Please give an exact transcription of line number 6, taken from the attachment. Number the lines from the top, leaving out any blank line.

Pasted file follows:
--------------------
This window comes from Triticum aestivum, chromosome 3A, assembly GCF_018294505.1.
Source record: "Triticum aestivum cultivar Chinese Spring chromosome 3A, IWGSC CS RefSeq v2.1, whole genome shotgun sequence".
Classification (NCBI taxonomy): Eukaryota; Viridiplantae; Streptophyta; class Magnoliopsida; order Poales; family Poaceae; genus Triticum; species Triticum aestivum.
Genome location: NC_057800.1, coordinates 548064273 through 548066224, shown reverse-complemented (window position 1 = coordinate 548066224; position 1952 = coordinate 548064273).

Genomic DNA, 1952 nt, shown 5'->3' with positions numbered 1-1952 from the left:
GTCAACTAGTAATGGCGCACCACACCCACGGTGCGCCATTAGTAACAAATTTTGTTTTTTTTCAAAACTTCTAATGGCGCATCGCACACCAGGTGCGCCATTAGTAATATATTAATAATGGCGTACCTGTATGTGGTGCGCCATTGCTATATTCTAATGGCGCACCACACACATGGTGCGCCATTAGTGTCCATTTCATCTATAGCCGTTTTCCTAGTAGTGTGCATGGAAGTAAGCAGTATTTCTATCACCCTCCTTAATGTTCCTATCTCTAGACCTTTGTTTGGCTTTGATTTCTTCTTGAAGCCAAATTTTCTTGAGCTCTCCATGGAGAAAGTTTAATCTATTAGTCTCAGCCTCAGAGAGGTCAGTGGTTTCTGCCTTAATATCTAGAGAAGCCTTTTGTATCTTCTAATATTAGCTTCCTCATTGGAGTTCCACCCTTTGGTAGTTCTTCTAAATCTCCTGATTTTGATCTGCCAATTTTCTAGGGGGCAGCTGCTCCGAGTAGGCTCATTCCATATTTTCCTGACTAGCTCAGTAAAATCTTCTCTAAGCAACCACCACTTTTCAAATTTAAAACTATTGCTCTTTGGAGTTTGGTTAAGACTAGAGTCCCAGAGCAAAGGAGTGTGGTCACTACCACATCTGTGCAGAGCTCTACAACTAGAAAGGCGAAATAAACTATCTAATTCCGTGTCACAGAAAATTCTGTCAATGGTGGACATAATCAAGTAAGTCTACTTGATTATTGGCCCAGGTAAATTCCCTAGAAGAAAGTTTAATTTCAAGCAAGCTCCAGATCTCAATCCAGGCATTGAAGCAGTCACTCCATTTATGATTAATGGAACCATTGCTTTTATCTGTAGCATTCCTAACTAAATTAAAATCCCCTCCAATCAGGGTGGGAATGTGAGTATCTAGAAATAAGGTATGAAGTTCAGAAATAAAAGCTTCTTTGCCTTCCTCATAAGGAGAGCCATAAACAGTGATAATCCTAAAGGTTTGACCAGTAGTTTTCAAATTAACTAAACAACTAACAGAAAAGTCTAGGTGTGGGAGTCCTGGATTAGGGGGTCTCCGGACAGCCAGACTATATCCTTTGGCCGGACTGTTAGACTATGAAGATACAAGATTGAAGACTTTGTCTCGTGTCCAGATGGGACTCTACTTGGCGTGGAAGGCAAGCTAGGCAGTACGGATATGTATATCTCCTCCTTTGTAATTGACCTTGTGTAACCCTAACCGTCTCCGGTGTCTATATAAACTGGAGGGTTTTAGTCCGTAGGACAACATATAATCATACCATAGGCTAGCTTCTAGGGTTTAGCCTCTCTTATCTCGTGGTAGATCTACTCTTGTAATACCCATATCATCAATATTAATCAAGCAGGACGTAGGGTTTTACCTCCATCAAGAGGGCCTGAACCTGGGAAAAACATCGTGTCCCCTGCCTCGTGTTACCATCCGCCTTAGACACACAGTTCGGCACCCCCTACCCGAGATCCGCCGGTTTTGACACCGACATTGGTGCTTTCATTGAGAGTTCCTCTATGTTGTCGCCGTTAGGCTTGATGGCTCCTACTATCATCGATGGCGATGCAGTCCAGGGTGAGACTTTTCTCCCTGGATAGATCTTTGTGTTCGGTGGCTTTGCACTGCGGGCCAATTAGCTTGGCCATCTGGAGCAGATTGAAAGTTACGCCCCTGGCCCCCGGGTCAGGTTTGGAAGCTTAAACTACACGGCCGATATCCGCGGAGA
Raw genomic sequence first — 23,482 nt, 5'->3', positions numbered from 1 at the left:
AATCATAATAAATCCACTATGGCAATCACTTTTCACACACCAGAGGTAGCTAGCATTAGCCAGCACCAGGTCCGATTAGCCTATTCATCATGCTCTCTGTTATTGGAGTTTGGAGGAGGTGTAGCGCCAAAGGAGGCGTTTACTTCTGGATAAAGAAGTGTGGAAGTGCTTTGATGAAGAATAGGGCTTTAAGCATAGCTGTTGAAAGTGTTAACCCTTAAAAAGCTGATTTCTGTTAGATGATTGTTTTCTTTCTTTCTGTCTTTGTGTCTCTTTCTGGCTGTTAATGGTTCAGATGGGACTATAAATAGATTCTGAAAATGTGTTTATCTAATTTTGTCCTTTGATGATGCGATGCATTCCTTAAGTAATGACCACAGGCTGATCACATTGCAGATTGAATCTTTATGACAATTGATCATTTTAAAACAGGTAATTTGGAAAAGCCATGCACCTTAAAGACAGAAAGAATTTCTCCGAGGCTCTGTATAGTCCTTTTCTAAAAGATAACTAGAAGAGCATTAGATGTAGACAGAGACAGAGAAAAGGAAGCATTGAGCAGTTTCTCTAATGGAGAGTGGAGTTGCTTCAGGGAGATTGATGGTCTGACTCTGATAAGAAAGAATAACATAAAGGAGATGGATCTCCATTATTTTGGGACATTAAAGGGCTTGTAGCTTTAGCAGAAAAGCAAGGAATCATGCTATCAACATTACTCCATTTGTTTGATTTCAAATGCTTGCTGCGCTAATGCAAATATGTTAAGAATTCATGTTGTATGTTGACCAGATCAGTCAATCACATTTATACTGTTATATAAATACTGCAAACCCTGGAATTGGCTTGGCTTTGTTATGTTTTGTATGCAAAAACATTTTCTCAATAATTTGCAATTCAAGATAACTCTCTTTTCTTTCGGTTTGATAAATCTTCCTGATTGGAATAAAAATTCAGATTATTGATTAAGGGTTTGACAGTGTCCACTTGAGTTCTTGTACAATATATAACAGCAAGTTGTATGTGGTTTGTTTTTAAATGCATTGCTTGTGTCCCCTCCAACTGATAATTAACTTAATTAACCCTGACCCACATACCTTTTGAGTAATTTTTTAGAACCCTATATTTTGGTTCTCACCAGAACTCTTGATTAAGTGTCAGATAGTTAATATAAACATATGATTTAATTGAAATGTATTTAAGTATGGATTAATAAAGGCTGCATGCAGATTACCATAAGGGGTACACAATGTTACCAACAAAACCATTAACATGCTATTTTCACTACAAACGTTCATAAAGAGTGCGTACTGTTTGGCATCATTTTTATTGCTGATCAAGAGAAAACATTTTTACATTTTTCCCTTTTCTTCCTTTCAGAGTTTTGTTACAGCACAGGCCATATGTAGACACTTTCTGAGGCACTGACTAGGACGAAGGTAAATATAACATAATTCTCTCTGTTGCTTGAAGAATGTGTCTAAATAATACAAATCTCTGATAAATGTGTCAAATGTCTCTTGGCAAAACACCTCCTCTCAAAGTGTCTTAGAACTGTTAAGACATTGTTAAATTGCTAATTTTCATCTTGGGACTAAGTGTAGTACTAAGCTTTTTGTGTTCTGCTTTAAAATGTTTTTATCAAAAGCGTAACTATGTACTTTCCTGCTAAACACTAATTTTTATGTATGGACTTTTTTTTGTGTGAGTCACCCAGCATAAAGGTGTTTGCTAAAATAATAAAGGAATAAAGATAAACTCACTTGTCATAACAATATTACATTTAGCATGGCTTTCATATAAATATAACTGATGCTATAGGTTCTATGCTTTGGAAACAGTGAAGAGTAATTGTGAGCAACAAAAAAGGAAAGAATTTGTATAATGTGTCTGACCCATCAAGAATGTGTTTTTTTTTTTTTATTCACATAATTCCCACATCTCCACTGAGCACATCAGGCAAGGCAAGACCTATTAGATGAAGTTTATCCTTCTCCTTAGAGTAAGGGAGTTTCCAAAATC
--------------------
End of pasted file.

GTCAACTAGTAATGGCGCACCACACCCACGGTGCGCCATTAGTAACAAATTTTGTTTTTTTTCAAAACTTCTAATGGCGCATCGCACACCAGGTGCGCCATTAGTAATATATTAATAATGGCGTACCTGTATGTGGTGCGCCATTGCTATATTCTAATGGCGCACCACACACATGGTGCGCCATTAGTGTCCATTTCATCTATAGCCGTTTTCCTAGTAGTGTGCATGGAAGTAAGCAGTATTTCTATCACCCTCCTTAATGTTCCTATCTCTAGACCTTTGTTTGGCTTTGATTTCTTCTTGAAGCCAAATTTTCTTGAGCTCTCCATGGAGAAAGTTTAATCTATTAGTCTCAGCCTCAGAGAGGTCAGTGGTTTCTGCCTTAATATCTAGAGAAGCCTTTTGTATCTTCTAATATTAGCTTCCTCATTGGAGTTCCACCCTTTGGTAGTTCTTCTAAATCTCCTGATTTTGATCTGCCAATTTTCTAGGGGGCAGCTGCTCCGAGTAGGCTCATTCCATATTTTCCTGACTAGCTCAGTAAAATCTTCTCTAAGCAACCACCACTTTTCAAATTTAAAACTATTGCTCTTTGGAGTTTGGTTAAGACTAGAGTCCCAGAGCAAAGGAGTGTGGTCACTACCACATCTGTGCAGAGCTCTACAACTAGAAAGGCGAAATAAACTATCTAATTCCGTGTCACAGAAAATTCTGTCAATGGTGGACATAATCAAGTAAGTCTACTTGATTATTGGCCCAGGTAAATTCCCTAGAAGAAAGTTTAATTTCAAGCAAGCTCCAGATCTCAATCCAGGCATTGAAGCAGTCACTCCATTTATGATTAATGGAACCATTGCTTTTATCTGTAGCATTCCTAACTAAATTAAAATCCCCTCCAATCAGGGTGGGAATGTGAGTATCTAGAAATAAGGTATGAAGTTCAGAAATAAAAGCTTCTTTGCCTTCCTCATAAGGAGAGCCATAAACAGTGATAATCCTAAAGGTTTGACCAGTAGTTTTCAAATTAACTAAACAACTAACAGAAAAGTCTAGGTGTGGGAGTCCTGGATTAGGGGGTCTCCGGACAGCCAGACTATATCCTTTGGCCGGACTGTTAGACTATGAAGATACAAGATTGAAGACTTTGTCTCGTGTCCAGATGGGACTCTACTTGGCGTGGAAGGCAAGCTAGGCAGTACGGATATGTATATCTCCTCCTTTGTAATTGACCTTGTGTAACCCTAACCGTCTCCGGTGTCTATATAAACTGGAGGGTTTTAGTCCGTAGGACAACATATAATCATACCATAGGCTAGCTTCTAGGGTTTAGCCTCTCTTATCTCGTGGTAGATCTACTCTTGTAATACCCATATCATCAATATTAATCAAGCAGGACGTAGGGTTTTACCTCCATCAAGAGGGCCTGAACCTGGGAAAAACATCGTGTCCCCTGCCTCGTGTTACCATCCGCCTTAGACACACAGTTCGGCACCCCCTACCCGAGATCCGCCGGTTTTGACACCGACATTGGTGCTTTCATTGAGAGTTCCTCTATGTTGTCGCCGTTAGGCTTGATGGCTCCTACTATCATCGATGGCGATGCAGTCCAGGGTGAGACTTTTCTCCCTGGATAGATCTTTGTGTTCGGTGGCTTTGCACTGCGGGCCAATTAGCTTGGCCATCTGGAGCAGATTGAAAGTTACGCCCCTGGCCCCCGGGTCAGGTTTGGAAGCTTAAACTACACGGCCGATATCCGCGGAGA